allegations about deliberate infections. We have investigated
cases that have been brought to our attention, but we have not
yet been able to prove that there has been deliberate infection.
However, if we had been able to prove it there was nothing we
could have done about it. The Bill gives us measures to take action
132. Will this give you a greater ability to
(Mr Morley) It does not really give us a greater ability
to prove it, Chairman, but it does do something about it. Hopefully,
now we have these measures it acts as a deterrent to people who
might be thinking about it.
133. Given the very low level of proof that
deliberate infection has actually occurred, is a new offence really
(Mr Morley) This does not put any burdens on anybody,
it does not make any allegations about anybody, all it does do,
Chairman, is that if it ever was proved it would allow us to do
something about it. I think it is a bit pointless investigating
these allegations if there is nothing we can do about it if we
actually prove it.
134. The investigation proved futile, did it
(Mr Morley) We have not been able to prove deliberate
infection, but that does not get away from the point that if it
ever happened at the moment there is no penalty for that. That
is something I was not aware of myself, and now there is a penalty
for it if it was ever proved.
135. What will the criteria be for assessing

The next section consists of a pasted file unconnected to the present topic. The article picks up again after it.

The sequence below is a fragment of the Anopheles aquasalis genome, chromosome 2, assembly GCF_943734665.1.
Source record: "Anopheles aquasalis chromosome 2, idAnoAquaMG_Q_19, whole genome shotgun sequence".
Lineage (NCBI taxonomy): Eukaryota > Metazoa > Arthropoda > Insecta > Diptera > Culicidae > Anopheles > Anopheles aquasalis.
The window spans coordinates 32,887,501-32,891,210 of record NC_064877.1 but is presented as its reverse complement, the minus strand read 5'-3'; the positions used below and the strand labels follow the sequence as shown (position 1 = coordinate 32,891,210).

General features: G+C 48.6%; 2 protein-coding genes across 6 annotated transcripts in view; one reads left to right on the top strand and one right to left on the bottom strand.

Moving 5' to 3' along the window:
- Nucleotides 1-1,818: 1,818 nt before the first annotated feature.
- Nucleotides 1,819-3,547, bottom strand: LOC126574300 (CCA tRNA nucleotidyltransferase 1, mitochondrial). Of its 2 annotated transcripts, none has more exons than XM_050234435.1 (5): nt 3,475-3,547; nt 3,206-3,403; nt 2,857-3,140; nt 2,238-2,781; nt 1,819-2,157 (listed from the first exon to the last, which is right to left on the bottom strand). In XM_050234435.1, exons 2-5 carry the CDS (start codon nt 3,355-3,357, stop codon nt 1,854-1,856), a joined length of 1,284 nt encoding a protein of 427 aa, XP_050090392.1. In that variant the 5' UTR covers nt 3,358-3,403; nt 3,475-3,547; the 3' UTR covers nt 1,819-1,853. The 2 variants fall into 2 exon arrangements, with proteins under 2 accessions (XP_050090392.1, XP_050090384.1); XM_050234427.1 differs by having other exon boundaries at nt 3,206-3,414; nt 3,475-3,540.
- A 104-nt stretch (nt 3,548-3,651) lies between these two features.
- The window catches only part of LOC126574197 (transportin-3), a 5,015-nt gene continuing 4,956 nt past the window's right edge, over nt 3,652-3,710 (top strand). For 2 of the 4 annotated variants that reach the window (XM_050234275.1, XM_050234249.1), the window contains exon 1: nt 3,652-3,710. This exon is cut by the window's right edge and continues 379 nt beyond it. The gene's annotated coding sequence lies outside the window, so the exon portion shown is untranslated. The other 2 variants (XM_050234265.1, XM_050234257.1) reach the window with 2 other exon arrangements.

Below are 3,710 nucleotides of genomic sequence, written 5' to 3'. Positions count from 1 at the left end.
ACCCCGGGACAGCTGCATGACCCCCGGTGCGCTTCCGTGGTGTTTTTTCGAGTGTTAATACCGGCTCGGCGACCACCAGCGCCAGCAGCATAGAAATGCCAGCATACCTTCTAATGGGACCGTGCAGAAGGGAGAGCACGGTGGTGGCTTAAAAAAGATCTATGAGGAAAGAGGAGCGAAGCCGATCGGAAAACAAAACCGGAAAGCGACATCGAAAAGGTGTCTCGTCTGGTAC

whether or not a farmer has acted deliberately to bring disease
to his farm?
(Mr Morley) There were all sorts of allegations, and
Section 11 does give the detail of this. Basically it says "A
person commits an offence if without lawful authority or excuse
(proof of which shall lie on him) he knowingly does anything which
causes or is intended to cause an animal to be infected with a
disease specified in Schedule 2A." It is crystal clear to
my legal friends, of course, what that actually means. Basically,
we have had allegations of people throwing infected samples into
fieldsyou will all have heard them. In fact, we have found
animal body parts lying around and they have been tested, but
the ones that have been brought to our attention have tested negative.
136. Are you really saying that (and we accept
there is no evidence of this) if a farmer deliberately infected
his animals, not only would he not have been prosecuted but, under
the current law, he would have got 100 per cent compensation?
(Mr Morley) Yes.
137. So he could have actually deliberately
done it and we would have paid him 100 per cent compensation on
what was, probably, generous compensation anyhow, and the law
of this country would not have been able to stop him?
(Mr Morley) That is absolutely right, Chairman, which
I think makes a very good case for having this in the Bill.
138. The second point isand obviously
we will not talk about anthraxwhat will the law be for
other people who are out to cause problems, who are not going
to directly benefit from it but who would just, for the hell of
it, spread infection? What sort of sentences will we have for
(Mr Morley) This covers anybody, it is not just farmers.
139. What is the maximum sentence?
(Mr Morley) On summary conviction, to imprisonment
for a term not exceeding six months or a fine not exceeding the
statutory maximum or both. On conviction on indictment, to imprisonment
for a term not exceeding two years or a fine or both. Basically,
it is a maximum of two years for anyone who is convicted.